By Anthony KaDarrell Thigpen
AUTISM ACADEMY – At the Autism Academy, a school for children with autism, it’s important to understand the ins and outs of Autism Spectrum Disorder. We pride ourselves on knowing the best teaching techniques for children with autism and to fully assist the students in building on his or her education and social skills. To do this we need to fully understand how to diagnose a child with autism, so each student can have the best chance of succeeding. Diagnosing Autism Spectrum Disorder (ASD) can be difficult, since there is no medical test, like a blood screening, to diagnose the disorder. The American Psychiatric Association’s Diagnostic and Statistical Manual (DSM) provides standardized criteria to help professionals accurately diagnose the condition.
Pediatricians often look at the child’s behavior and development to make a diagnosis. ASD can sometimes be detected at 18 months or younger. By age two, a diagnosis by an experienced professional is usually considered very reliable. However, many children do not receive a final diagnosis until much older. This delay means that children with an ASD might not immediately get the help they need.
Diagnosing ASD can be approached in three ways, a developmental screening, a comprehensive diagnostic evaluation, or an educational assessment. Developmental screening is a short test to tell if children are learning basic skills when they should, or if they might have delays. During this type of screening the doctor will likely ask the parent(s) some questions. In addition, the physician usually interacts with the child to assess learning, speaking patterns, behaviors, and movement. A delay in any of these areas could be a sign for concern.
All children should be screened for developmental delays and disabilities during regular well-child doctor visits at ages 9, 18, 24 or 30 months. Additional screening might be needed if a child is at high risk for developmental problems due to reasons posed at birth. According to Centers for Disease Control and Prevention, all children should be screened, specifically for ASD during regular well-child doctor visits at 18 or 24 months. Even still, additional developmental screening might be needed.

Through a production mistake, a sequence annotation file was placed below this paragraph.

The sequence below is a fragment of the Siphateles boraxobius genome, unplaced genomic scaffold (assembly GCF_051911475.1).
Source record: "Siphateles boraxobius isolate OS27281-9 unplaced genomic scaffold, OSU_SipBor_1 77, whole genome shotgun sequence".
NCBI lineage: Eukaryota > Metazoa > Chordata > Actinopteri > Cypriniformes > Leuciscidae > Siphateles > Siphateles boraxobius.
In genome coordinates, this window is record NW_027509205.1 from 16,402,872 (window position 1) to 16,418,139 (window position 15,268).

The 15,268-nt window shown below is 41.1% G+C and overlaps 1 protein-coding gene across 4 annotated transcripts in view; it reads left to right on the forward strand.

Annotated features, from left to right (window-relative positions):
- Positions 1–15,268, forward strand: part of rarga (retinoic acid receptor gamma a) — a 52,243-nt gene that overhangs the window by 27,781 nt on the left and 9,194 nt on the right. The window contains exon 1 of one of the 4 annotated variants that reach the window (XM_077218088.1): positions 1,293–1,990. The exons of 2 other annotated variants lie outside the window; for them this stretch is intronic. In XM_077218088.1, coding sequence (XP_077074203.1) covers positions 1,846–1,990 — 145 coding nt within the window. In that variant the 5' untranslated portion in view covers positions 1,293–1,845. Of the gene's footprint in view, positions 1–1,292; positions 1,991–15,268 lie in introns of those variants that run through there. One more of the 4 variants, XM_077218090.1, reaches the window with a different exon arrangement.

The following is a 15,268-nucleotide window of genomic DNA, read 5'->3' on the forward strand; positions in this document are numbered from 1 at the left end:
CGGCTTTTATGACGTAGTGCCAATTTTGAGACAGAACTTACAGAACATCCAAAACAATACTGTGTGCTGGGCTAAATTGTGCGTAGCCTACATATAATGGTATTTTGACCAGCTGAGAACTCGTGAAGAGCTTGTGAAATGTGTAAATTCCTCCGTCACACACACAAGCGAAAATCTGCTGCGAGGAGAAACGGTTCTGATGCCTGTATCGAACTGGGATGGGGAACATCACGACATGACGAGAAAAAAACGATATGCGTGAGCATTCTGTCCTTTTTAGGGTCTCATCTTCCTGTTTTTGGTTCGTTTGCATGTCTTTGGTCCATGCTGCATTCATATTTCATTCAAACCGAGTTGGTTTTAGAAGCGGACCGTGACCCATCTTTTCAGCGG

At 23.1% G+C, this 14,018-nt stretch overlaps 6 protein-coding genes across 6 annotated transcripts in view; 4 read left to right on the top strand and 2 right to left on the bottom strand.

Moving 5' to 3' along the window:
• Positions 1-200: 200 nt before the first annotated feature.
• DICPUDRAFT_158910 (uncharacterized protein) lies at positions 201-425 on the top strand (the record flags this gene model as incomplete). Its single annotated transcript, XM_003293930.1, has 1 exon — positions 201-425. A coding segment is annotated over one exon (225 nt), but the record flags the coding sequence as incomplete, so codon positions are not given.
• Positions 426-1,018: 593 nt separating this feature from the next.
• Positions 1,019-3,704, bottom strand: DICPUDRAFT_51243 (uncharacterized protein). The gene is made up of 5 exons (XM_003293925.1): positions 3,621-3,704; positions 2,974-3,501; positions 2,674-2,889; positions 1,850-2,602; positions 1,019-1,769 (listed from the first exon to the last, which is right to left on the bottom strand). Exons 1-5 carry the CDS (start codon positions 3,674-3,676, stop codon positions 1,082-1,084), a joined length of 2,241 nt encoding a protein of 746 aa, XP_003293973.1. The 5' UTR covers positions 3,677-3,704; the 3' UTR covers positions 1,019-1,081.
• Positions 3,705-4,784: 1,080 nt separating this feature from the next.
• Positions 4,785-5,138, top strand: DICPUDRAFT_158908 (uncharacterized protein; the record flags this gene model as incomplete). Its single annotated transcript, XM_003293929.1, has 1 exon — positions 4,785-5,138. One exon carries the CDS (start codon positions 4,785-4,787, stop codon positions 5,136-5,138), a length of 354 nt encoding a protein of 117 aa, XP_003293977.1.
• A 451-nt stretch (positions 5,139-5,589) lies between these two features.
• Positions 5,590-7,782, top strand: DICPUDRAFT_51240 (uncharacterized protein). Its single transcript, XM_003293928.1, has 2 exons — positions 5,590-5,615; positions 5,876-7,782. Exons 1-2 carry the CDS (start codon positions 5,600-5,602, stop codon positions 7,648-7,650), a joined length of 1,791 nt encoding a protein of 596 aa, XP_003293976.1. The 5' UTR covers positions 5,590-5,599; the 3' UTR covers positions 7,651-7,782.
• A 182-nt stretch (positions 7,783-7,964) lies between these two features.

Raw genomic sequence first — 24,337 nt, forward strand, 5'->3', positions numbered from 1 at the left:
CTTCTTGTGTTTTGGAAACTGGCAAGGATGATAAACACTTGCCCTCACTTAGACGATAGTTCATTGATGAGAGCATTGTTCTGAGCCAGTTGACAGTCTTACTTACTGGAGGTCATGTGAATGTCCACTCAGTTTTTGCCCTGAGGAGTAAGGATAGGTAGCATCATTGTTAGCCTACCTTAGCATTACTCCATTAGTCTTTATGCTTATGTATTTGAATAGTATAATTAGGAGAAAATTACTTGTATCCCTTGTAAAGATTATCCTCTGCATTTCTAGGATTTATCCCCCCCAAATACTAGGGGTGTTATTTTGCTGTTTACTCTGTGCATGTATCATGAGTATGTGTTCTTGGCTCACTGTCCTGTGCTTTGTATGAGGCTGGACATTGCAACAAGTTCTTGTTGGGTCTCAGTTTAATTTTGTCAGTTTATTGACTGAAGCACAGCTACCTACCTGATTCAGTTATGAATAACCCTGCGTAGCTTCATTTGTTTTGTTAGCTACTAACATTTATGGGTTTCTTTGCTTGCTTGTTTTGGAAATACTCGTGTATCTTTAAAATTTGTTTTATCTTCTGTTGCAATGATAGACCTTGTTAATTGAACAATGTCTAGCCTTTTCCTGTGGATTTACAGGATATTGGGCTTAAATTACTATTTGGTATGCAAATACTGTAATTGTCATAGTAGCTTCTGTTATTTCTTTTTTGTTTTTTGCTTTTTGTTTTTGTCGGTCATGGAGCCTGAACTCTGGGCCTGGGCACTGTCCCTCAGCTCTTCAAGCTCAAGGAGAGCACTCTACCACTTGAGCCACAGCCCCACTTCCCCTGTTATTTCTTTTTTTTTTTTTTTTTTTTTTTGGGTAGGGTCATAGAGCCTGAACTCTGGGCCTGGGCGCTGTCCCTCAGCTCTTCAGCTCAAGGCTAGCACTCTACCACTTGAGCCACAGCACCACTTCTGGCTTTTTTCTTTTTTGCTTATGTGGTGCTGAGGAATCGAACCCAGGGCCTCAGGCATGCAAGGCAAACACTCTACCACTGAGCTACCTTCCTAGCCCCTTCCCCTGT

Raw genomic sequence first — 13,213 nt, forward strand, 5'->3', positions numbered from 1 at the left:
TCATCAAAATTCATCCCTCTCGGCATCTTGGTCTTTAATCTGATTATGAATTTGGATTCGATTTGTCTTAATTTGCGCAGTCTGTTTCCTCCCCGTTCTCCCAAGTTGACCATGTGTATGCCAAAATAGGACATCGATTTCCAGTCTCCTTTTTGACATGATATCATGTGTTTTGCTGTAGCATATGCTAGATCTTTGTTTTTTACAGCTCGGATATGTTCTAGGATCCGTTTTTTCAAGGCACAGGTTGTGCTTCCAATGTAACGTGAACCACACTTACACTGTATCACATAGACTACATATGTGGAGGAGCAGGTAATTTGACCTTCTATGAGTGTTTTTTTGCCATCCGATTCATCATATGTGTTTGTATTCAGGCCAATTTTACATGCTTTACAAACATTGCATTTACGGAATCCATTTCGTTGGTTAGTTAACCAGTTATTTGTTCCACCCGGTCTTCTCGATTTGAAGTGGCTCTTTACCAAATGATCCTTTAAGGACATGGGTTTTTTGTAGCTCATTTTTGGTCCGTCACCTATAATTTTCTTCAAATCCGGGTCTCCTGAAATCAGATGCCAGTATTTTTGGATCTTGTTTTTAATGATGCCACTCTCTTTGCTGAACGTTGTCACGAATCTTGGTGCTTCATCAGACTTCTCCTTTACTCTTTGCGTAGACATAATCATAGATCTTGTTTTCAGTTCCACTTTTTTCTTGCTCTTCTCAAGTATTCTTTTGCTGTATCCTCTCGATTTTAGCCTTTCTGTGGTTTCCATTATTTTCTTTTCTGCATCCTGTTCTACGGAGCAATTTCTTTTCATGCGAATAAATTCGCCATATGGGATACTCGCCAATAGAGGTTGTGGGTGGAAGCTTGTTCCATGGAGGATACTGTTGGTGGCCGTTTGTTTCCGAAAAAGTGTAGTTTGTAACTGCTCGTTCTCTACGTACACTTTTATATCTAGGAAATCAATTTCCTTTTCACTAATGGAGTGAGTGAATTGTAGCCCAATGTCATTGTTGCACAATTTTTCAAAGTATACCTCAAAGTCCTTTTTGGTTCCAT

If your child’s doctor does not routinely check, you should ask for a developmental screening. If the doctor sees any signs of a problem, a comprehensive diagnostic evaluation is needed. The second type of diagnosis is the comprehensive evaluation. This thorough review includes looking at the child’s behavior, learning, speaking patterns, movement, social development, and interviewing the parent(s). Comprehensive examines may also include hearing and vision screenings, genetic, neurological, and other medical testing. In certain comprehensive cases, primary care doctors refer children to a specialist, like developmental pediatricians, child neurologists, or child psychologists.
An educational assessment is the third type. This happens at local school districts based on the eligibility category under the Individuals with Disabilities Education Act (IDEA). However, a medical diagnosis and educational assessments have different purposes. The medical diagnosis is made to determine treatment strategy, advise future expectations, allow data collection and statistical analysis, and support billing of third-party payers.
On the other hand, an educational assessment is designed to determine eligibility for special educational assistance only.
It is important to note that each state sets its own assessment standards and procedures, within the limits of the IDEA.
However, many children assessed as autistic by the schools do not meet the DSM criteria for autism.
The Autism Academy for Education and Development supports the IEP that has been previously developed by school districts. Administrators at the Autism Academy work hard to make sure that parents and children are properly supported.
If you are interested in sending your child to a school for autism, contact us to learn more information.